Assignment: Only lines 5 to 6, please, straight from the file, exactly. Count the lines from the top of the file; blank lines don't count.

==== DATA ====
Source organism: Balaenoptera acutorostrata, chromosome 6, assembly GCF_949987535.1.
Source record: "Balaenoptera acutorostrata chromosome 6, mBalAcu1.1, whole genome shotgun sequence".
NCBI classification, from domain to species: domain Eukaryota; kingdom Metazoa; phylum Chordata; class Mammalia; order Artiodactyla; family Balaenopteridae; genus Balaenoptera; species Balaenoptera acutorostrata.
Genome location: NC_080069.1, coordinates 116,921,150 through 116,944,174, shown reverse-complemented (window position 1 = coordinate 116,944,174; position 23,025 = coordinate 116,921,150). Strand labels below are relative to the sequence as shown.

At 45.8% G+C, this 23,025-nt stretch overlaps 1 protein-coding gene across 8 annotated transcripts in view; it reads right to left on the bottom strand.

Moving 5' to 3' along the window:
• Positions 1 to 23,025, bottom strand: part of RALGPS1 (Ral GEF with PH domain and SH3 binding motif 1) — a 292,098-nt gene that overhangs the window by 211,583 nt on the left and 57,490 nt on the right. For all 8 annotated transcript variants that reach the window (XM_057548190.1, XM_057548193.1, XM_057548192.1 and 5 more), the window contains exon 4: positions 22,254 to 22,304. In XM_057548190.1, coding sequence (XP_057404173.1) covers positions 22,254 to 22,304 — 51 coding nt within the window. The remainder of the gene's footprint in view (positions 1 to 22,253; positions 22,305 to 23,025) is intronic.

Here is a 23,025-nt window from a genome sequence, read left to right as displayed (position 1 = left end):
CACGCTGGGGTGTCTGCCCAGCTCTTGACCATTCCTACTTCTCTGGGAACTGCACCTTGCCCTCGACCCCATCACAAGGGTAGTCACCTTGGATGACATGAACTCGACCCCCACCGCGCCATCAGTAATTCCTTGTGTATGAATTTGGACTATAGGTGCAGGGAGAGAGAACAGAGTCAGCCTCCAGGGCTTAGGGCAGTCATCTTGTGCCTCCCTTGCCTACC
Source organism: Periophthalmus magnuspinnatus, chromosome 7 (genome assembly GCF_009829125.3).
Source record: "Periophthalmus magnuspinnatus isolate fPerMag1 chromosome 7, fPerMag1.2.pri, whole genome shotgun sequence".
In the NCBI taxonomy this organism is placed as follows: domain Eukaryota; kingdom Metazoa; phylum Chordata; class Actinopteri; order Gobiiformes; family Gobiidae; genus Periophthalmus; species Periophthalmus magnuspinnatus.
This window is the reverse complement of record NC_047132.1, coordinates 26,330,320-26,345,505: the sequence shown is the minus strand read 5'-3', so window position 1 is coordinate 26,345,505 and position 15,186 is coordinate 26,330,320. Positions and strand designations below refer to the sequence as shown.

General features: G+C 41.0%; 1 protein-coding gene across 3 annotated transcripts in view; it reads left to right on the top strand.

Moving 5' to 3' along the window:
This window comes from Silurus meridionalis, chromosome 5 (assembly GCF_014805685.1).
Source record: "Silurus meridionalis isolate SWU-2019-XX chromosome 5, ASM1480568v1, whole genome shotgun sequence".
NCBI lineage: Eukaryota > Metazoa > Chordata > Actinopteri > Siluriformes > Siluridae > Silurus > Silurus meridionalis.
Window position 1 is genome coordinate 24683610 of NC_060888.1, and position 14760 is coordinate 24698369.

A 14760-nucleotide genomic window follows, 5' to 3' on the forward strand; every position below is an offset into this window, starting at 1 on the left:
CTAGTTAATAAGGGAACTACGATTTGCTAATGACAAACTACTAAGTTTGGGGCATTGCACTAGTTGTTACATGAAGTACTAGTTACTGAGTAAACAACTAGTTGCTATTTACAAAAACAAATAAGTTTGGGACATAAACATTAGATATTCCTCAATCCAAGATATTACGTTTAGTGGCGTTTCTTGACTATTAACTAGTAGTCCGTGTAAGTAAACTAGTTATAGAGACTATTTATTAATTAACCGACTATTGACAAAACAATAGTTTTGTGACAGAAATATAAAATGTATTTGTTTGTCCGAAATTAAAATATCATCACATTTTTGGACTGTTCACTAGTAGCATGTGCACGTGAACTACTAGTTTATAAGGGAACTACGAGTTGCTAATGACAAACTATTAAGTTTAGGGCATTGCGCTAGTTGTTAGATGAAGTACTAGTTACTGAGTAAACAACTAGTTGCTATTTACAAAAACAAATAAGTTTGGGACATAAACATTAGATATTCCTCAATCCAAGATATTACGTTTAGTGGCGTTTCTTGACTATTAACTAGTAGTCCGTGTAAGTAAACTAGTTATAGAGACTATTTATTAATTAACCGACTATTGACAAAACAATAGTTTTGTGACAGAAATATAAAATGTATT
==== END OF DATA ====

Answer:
At 45.8% G+C, this 23,025-nt stretch overlaps 1 protein-coding gene across 8 annotated transcripts in view; it reads right to left on the bottom strand.

Moving 5' to 3' along the window: